Tuesday, April 01, 2008

The beginning of the end of the NFL?

Great article by Thomas George of NFL.com () discussing the pending expiration of the collective bargaining agreement, and the possibility of a strike in 2011 and an uncapped year in 2010. Both would be Armageddon for the NFL.

Ultimately I think this will be resolved before that, and no problems will arise. The NFL is such a cash cow that neither side will ultimately let it get damaged. But baseball did in 1994, and we've got a new sheriff in town in Roger Goodell. This will be the biggest test of his new commissionership, to be certain.

(And, as an aside, I am very impressed with NFL.com to run this article. It would be very easy to use the NFL's website as a corporate shill to bash the players and try to form public opinion. But I think this is a very reasoned, neutral, and objective article. Good for them.)

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Shuttle forward. It is the 2011 NFL season. Three champions have been crowned since the Giants' astonishing Super Bowl XLII victory that ruined New England’s crack at ultimate perfection. The fall air is crisp. The nation anticipates another round of frolicking NFL fare.

But the stadiums are silent.

Or, indeed, games are being played -- by guys off the street.

And people are scratching their heads and mulling this thought: How in the heck did we get here?

Well, let us not be blindsided. Let us avoid the confusion, the headaches of standing in 2011 and looking back. Let us stand now and get this:

What happens in NFL owners' labor discussions and actions beginning this Sunday in Palm Beach, Fla., when the group gathers for its annual spring meeting, will lay a strong foundation for 2011.

And the early track we all are on says the 2011 NFL season is in serious jeopardy.

Oh, these things have a way of twisting and turning with compromise created with the intent of all well ending well.

But the current vibe is not good.

Currently, ownership insists that something, someone, has to give. That "something" is money. That "someone" is the players.

Presently, the players and their representation say "no, thanks." And that is a kind characterization of what both sides actually have to say about their labor agreement that could blow up in 2011.

In a nutshell, the backdrop:

Owners voted 30-2 in 2006 to a labor agreement that gives the players 60 percent of total football revenues and gives the owners a salary cap. But after two seasons of analysis, the owners say that 60 percent spending and an ever-escalating cap are way out of whack. The owners can exercise a termination clause by Nov. 8. That would make the 2008 and 2009 seasons status quo, the 2010 season an uncapped year followed by no agreement -- thus, no football -- in 2011.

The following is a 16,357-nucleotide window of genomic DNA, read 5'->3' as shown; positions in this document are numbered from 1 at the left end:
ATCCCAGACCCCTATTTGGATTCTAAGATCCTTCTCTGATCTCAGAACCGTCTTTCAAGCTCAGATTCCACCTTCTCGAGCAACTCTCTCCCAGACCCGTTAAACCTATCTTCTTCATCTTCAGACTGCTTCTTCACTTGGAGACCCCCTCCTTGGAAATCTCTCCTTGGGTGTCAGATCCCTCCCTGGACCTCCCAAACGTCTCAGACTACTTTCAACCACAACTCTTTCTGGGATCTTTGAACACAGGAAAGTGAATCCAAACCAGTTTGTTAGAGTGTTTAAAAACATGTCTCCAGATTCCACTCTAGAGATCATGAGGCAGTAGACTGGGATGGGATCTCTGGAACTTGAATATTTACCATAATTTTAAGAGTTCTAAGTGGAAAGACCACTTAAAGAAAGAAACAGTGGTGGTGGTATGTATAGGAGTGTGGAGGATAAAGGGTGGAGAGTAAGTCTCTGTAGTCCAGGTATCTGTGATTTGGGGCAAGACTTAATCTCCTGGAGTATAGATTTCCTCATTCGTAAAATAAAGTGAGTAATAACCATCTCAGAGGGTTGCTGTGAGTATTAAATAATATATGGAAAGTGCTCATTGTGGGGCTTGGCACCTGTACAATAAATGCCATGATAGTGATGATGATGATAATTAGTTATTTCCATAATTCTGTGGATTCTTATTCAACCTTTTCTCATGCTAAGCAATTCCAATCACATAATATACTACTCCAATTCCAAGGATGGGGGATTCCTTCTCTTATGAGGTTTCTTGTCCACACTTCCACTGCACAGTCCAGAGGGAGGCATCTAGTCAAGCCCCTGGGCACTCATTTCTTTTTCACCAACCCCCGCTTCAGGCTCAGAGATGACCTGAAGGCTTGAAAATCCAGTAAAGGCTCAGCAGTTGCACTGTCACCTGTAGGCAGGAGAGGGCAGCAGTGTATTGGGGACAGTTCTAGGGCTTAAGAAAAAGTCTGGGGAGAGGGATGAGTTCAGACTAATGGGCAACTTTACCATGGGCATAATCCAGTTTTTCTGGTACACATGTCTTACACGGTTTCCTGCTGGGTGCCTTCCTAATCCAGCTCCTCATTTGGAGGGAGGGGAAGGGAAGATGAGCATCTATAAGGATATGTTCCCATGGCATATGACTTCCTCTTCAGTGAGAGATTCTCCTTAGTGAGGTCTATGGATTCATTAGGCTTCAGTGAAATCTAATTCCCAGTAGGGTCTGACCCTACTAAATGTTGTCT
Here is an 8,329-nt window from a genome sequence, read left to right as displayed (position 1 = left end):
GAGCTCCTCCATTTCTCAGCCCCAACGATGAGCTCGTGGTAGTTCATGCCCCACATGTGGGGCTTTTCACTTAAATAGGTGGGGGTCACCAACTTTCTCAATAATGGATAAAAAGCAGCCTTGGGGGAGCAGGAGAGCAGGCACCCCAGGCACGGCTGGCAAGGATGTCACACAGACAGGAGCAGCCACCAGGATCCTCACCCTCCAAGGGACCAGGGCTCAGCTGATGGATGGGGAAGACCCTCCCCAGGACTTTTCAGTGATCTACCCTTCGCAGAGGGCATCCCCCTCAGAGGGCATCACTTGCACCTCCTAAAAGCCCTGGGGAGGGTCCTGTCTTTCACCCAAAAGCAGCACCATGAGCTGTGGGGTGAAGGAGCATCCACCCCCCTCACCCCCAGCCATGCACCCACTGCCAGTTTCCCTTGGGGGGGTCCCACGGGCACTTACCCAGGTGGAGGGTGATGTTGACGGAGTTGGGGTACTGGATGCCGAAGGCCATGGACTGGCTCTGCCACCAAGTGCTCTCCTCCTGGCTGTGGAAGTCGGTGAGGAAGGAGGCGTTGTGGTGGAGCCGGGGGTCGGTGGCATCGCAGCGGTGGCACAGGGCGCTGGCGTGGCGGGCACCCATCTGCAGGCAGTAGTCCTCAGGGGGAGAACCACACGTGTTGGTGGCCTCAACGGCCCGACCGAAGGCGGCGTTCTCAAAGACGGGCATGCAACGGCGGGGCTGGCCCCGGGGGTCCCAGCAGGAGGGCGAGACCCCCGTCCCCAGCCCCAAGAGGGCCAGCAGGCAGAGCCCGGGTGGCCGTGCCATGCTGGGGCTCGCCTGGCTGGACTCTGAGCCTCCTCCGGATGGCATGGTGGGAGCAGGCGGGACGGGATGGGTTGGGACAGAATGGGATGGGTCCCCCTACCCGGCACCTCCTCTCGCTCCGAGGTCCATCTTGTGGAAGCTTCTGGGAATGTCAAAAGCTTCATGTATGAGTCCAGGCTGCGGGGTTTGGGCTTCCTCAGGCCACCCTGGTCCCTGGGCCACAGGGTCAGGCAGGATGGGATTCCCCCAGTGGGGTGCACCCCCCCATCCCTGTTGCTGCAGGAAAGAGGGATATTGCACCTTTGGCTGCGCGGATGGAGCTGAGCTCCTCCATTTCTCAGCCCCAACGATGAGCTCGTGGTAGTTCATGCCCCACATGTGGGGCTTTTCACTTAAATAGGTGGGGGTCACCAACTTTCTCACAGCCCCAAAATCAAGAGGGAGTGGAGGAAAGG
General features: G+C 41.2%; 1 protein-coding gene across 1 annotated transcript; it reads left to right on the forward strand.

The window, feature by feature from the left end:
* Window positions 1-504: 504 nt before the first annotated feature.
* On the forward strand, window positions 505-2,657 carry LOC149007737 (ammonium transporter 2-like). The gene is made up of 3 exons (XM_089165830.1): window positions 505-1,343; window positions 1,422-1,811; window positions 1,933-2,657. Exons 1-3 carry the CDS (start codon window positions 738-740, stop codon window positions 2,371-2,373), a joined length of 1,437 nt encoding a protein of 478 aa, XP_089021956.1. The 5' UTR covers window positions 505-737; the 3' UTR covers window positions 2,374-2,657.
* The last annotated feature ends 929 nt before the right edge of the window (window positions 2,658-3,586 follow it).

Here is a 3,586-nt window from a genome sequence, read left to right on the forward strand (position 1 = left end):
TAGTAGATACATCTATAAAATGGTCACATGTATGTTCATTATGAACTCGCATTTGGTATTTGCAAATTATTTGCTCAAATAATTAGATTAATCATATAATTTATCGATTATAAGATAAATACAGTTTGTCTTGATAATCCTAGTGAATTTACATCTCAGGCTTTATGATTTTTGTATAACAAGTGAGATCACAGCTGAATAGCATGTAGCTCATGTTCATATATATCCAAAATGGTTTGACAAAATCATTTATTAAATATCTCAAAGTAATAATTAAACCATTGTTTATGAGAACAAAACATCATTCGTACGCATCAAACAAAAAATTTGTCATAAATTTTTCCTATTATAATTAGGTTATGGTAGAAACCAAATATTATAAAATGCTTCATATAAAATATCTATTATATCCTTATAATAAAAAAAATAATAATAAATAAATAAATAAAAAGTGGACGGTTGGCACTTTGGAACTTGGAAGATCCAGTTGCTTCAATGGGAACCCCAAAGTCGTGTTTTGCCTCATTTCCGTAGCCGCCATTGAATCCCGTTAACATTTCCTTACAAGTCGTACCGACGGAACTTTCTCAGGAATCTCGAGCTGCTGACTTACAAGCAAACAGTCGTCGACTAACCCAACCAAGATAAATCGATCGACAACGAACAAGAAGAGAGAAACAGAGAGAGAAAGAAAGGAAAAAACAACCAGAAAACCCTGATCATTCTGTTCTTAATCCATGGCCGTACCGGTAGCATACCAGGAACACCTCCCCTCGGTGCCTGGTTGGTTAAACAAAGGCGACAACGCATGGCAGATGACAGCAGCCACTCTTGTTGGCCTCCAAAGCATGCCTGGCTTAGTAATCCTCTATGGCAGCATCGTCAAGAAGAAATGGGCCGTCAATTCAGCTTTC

A 2010 season with no cap would be a heck of a sight. Deep-pocketed owners would likely reign. All-star-type teams could ensue. A one-year-wonder team would likely emerge. And the players union says that once the cap is gone, the players will certainly fight its return.

But that all flares against the grain of what the NFL was built upon –- parity, revenue sharing and balance.

Ownership began spilling its dislike for the agreement toward the end of last season. Then the players union followed with strong retorts about refusing to alter the deal.

This entire subject is sensitive and passionate for ownership, for all involved. I spoke to four owners who, because of the nature of the business, the climate, would not speak for attribution.

But this is a sampling of their remarks:

On the current agreement: "It went too far the last time. It’s got to be adjusted, the 60 percent. People have to look at what the real economics are."

On ownership unity: "Ownership must leave this meeting together. I don’t know what’s going to happen. But I’d say the consensus is being built that we will get out of this deal."

On labor discussions at the meetings: "I am expecting them to happen every day for the four days we are there. I don’t see how they cannot. It is very fair to say we are going to lay some groundwork, some consensus in these meetings. Personally, I'd prefer that and some action."

Two things worth noting are former commissioner Paul Tagliabue’s role in the debate and the two owners who originally voted against the deal.

Tagliabue, in some circles, is being hammered for leading the owners into a deal that turned sour. They followed his leadership even when they had their own doubts in the message. Not fair at all. On many past issues, the owners did not give Tagliabue such blind faith. It is wrong to blame him for the 30 "yea" votes. The 30 owners who approved this deal are among the most independent thinkers in America.

Who saw then what the majority of the group sees now? Buffalo Bills owner Ralph Wilson and Cincinnati Bengals owner Mike Brown.

This is interesting because both have been labeled in past years by critics as slightly out of touch and too small-market minded. But Wilson and Brown can fairly assert that their voices should have made more impact.

We are on a track here spinning toward the 2011 season collapsing, with a circus, uncapped season preceding it. And more groundwork for it could well unfold in Palm Beach. Pay attention. It might pay off and save you a few confounding, sleepless football nights later.

"There are a lot of smart guys on both sides of this coin, this debate, that represent the owners and the players," an owner said. "We’ve got some dedicated people on both sides on top of it. Yes, there is legitimate concern in all camps and all corners. Let’s see how it unfolds."

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